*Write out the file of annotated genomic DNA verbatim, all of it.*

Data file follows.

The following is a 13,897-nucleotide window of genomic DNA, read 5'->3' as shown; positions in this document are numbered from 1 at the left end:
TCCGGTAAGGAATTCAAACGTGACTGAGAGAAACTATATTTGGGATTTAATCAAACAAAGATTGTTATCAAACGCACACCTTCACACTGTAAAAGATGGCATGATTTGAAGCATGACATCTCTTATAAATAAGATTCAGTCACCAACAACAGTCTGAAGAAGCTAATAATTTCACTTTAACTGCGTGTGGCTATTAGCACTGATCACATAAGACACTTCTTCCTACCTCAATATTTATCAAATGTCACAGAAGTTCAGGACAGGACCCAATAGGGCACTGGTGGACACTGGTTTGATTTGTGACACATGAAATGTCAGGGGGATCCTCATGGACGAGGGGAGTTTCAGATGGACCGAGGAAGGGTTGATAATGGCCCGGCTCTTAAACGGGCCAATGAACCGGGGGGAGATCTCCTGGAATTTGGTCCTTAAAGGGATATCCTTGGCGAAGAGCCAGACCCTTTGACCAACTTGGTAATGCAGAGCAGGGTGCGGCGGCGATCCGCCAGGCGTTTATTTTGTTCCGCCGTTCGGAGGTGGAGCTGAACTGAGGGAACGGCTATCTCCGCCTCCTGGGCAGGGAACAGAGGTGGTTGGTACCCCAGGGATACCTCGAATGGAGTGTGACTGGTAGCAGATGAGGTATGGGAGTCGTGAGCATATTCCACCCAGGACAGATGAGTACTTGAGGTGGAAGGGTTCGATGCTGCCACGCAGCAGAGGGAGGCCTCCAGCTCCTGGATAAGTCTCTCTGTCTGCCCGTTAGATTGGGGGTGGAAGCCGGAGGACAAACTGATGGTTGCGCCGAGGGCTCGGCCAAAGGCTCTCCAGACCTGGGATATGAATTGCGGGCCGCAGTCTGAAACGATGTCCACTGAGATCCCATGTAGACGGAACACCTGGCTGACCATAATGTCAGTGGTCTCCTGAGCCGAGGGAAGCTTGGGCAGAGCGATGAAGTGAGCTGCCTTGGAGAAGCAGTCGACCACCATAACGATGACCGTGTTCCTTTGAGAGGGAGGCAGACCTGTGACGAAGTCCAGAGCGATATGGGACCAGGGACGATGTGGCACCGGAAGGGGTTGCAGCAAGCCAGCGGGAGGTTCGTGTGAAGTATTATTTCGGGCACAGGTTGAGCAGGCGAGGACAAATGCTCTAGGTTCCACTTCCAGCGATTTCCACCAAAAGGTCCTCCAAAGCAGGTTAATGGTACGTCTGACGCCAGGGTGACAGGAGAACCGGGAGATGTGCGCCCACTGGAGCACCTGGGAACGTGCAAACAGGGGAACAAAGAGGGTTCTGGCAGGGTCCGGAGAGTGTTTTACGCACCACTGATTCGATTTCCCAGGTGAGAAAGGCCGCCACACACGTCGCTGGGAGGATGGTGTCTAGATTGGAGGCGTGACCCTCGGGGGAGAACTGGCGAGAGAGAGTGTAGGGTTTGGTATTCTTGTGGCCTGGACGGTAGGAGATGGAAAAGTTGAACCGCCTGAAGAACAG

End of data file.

The following is a 13,897-nucleotide window of genomic DNA, read 5'->3' as shown; positions in this document are numbered from 1 at the left end:
TCCGGTAAGGAATTCAAACGTGACTGAGAGAAACTATATTTGGGATTTAATCAAACAAAGATTGTTATCAAACGCACACCTTCACACTGTAAAAGATGGCATGATTTGAAGCATGACATCTCTTATAAATAAGATTCAGTCACCAACAACAGTCTGAAGAAGCTAATAATTTCACTTTAACTGCGTGTGGCTATTAGCACTGATCACATAAGACACTTCTTCCTACCTCAATATTTATCAAATGTCACAGAAGTTCAGGACAGGACCCAATAGGGCACTGGTGGACACTGGTTTGATTTGTGACACATGAAATGTCAGGGGGATCCTCATGGACGAGGGGAGTTTCAGATGGACCGAGGAAGGGTTGATAATGGCCCGGCTCTTAAACGGGCCAATGAACCGGGGGGAGATCTCCTGGAATTTGGTCCTTAAAGGGATATCCTTGGCGAAGAGCCAGACCCTTTGACCAACTTGGTAATGCAGAGCAGGGTGCGGCGGCGATCCGCCAGGCGTTTATTTTGTTCCGCCGTTCGGAGGTGGAGCTGAACTGAGGGAACGGCTATCTCCGCCTCCTGGGCAGGGAACAGAGGTGGTTGGTACCCCAGGGATACCTCGAATGGAGTGTGACTGGTAGCAGATGAGGTATGGGAGTCGTGAGCATATTCCACCCAGGACAGATGAGTACTTGAGGTGGAAGGGTTCGATGCTGCCACGCAGCAGAGGGAGGCCTCCAGCTCCTGGATAAGTCTCTCTGTCTGCCCGTTAGATTGGGGGTGGAAGCCGGAGGACAAACTGATGGTTGCGCCGAGGGCTCGGCCAAAGGCTCTCCAGACCTGGGATATGAATTGCGGGCCGCAGTCTGAAACGATGTCCACTGAGATCCCATGTAGACGGAACACCTGGCTGACCATAATGTCAGTGGTCTCCTGAGCCGAGGGAAGCTTGGGCAGAGCGATGAAGTGAGCTGCCTTGGAGAAGCAGTCGACCACCATAACGATGACCGTGTTCCTTTGAGAGGGAGGCAGACCTGTGACGAAGTCCAGAGCGATATGGGACCAGGGACGATGTGGCACCGGAAGGGGTTGCAGCAAGCCAGCGGGAGGTTCGTGTGAAGTATTATTTCGGGCACAGGTTGAGCAGGCGAGGACAAATGCTCTAGGTTCCACTTCCAGCGATTTCCACCAAAAGGTCCTCCAAAGCAGGTTAATGGTACGTCTGACGCCAGGGTGACAGGAGAACCGGGAGATGTGCGCCCACTGGAGCACCTGGGAACGTGCAAACAGGGGAACAAAGAGGGTTCTGGCAGGGTCCGGAGAGTGTTTTACGCACCACTGATTCGATTTCCCAGGTGAGAAAGGCCGCCACACACGTCGCTGGGAGGATGGTGTCTAGATTGGAGGCGTGACCCTCGGGGGAGAACTGGCGAGAGAGAGTGTAGGGTTTGGTATTCTTGTGGCCTGGACGGTAGGAGATGGAAAAGTTGAACCGCCTGAAGAACAG